Israel War Adds to Global Turmoil

Israel War Adds to Global Turmoil

Israel War Adds to Global Turmoil

The surprise terrorist attack on Israel by Hamas has created a new geopolitical crisis with many unexpected implications.

We cannot forget the hundreds of people that have been killed in this attack—a terrible loss of innocent lives. In markets, the Key Tel Aviv share indices declined around 7% and sovereign bonds slumped by 3% after the bloodiest attack on Israel in many years.

Investors should not worry because this war has very significant ramifications. Iran has supported Hamas in their attack, and this could lead to new tensions with the United States. Furthermore, this war against Israel may create an even larger division between the two largest military and economic powers, the U.S. and China. It is very difficult to think that China will support Hamas and Iran, but it is also hard to see them supporting Israel.

The impact on the oil market is likely to be strong but maybe short-lived. Any geopolitical tension that may lead to further supply cuts in a tight market is likely to create a strong reaction on the front end of commodity prices. However, we must remember that oil prices have fallen to $82.79 per barrel after signs of weak demand in the United States became evident in the past week. The weak demand situation may be offset by rising geopolitical risk and keep prices elevated for longer.

This war may keep the geopolitical premium on oil prices for a prolonged period. It may also accelerate the global economic slowdown as the tailwind of low import costs stops working for developed economies.

The war has more than just energy implications. Ignoring the macroeconomic impact of this war would be irresponsible. It has significant financial implications, as it is likely to trigger more sanctions and financial restrictions for those countries supporting Iran and Hamas. This should not be a surprise. Furthermore, the war may be a good reason for many developed nations to increase protectionist and surveillance measures. Security risks are going to soar, and we must acknowledge that governments are always keen on imposing protectionist measures on other economies.

If we look at this attack as something distant and irrelevant, we are going to be very wrong. This will have strong implications for security, global commerce, and economic growth. In fact, this attack arrives when the world is suffering a serious slowdown after the inexistent multiplier effect of multibillion-dollar stimulus plans. Therefore, lower growth and more burdens on commerce will mean higher debt and persistent inflationary pressures.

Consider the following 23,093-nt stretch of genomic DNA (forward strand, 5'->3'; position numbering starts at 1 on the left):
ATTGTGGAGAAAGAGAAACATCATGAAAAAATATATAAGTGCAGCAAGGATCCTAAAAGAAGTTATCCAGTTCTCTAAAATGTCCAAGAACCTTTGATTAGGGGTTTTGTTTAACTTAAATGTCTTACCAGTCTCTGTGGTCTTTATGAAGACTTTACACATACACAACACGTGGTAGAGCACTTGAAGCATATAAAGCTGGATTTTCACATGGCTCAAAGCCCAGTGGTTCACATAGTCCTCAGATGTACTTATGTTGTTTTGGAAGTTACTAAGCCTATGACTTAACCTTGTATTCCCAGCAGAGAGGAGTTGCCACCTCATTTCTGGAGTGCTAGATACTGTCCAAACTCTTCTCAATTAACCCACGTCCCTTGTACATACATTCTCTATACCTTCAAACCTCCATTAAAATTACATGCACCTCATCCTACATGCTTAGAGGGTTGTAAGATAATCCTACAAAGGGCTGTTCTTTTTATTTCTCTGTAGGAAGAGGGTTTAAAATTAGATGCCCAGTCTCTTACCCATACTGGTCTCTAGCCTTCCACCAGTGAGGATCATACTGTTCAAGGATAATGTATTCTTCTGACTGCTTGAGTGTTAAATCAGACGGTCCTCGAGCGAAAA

I hope that this disaster ends soon and that Hamas frees the hostages, but we need to acknowledge the economic implications. All the ingredients of a significant global slowdown are already in place, including weak PMIs and weakening consumer confidence. The geopolitical implications of this horrific attack, even if it ends soon, will last for many years.

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Daniel Lacalle

Global Economy Expert

Daniel Lacalle is one the most influential economists in the world. He is Chief Economist at Tressis SV, Fund Manager at Adriza International Opportunities, Member of the advisory board of the Rafael del Pino foundation, Commissioner of the Community of Madrid in London, President of Instituto Mises Hispano and Professor at IE Business School, London School of Economics, IEB and UNED. Mr. Lacalle has presented and given keynote speeches at the most prestigious forums globally including the Federal Reserve in Houston, the Heritage Foundation in Washington, London School of EconomicsFunds Society Forum in Miami, World Economic ForumForecast Summit in Peru, Mining Show in Dubai, Our Crowd in Jerusalem, Nordea Investor Summit in Oslo, and many others. Mr Lacalle has more than 24 years of experience in the energy and finance sectors, including experience in North Africa, Latin America and the Middle East. He is currently a fund manager overseeing equities, bonds and commodities. He was voted Top 3 Generalist and Number 1 Pan-European Buyside Individual in Oil & Gas in Thomson Reuters’ Extel Survey in 2011, the leading survey among companies and financial institutions. He is also author of the best-selling books: “Life In The Financial Markets” (Wiley, 2014), translated to Portuguese and Spanish ; The Energy World Is Flat” (Wiley, 2014, with Diego Parrilla), translated to Portuguese and Chinese ; “Escape from the Central Bank Trap” (2017, BEP), translated to Spanish. Mr Lacalle also contributes at CNBCWorld Economic ForumEpoch TimesMises InstituteHedgeyeZero HedgeFocus Economics, Seeking Alpha, El EspañolThe Commentator, and The Wall Street Journal. He holds a PhD in Economics, CIIA financial analyst title, with a post graduate degree in IESE and a master’s degree in economic investigation (UCV).

   
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